The Microsoft Kin was a short-lived mobile phone manufactured by Sharp Corporation in 2010 and sold by Verizon Wireless. Microsoft marketed the phone to consumers who heavily used social media, generally between 15 and 30 years old. The Kin home screen, called Loop, allowed users to easily check Facebook, Twitter, MySpace and website feeds all from a single location. It also automatically uploaded photo, video and messages to a cloud service called Kin Studio, which was accessibly through the Web. However, the Kin had no app store and did not allow users to install apps from other phones, nor did it support any games or Flash applications. It also did not contain any kind of calendar function or Instant Message client, a surprising omission for a social phone.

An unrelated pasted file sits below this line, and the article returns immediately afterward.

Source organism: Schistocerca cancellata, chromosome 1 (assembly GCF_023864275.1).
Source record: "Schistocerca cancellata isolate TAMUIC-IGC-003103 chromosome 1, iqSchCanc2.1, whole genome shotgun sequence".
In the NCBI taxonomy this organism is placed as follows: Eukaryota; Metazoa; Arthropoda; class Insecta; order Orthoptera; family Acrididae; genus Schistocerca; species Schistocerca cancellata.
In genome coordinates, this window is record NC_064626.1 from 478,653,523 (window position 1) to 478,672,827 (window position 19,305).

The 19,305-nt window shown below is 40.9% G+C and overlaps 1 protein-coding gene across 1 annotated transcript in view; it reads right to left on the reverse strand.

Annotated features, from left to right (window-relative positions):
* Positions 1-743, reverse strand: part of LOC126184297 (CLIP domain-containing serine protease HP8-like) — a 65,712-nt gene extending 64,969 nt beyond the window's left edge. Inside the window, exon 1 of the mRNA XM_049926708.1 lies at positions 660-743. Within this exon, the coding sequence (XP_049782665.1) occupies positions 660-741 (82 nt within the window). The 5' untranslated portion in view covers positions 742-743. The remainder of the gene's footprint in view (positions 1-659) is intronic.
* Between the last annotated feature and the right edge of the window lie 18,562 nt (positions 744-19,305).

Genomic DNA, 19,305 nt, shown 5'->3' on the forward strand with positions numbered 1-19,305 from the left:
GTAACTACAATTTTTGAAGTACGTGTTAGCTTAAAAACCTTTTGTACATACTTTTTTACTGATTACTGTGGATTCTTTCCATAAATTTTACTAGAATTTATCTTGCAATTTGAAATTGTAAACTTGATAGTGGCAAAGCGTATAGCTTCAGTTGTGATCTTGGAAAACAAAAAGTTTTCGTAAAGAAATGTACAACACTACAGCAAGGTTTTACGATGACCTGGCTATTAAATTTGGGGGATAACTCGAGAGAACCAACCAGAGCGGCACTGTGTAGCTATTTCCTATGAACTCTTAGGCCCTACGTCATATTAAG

Due to poor sales and weak marketing, Microsoft discontinued the original Kin after only 48 days on the US market and canceled its planned European release. Several months later, Microsoft released new version of the phone, entitled KIN ONE and KIN TWO, which did not contain any internet browsing options and thus did not require a data plan. These phones also sold poorly and Microsoft canceled production in 2011. The Kin was absorbed into the Windows Phone and is known as a "close cousin" of the brand.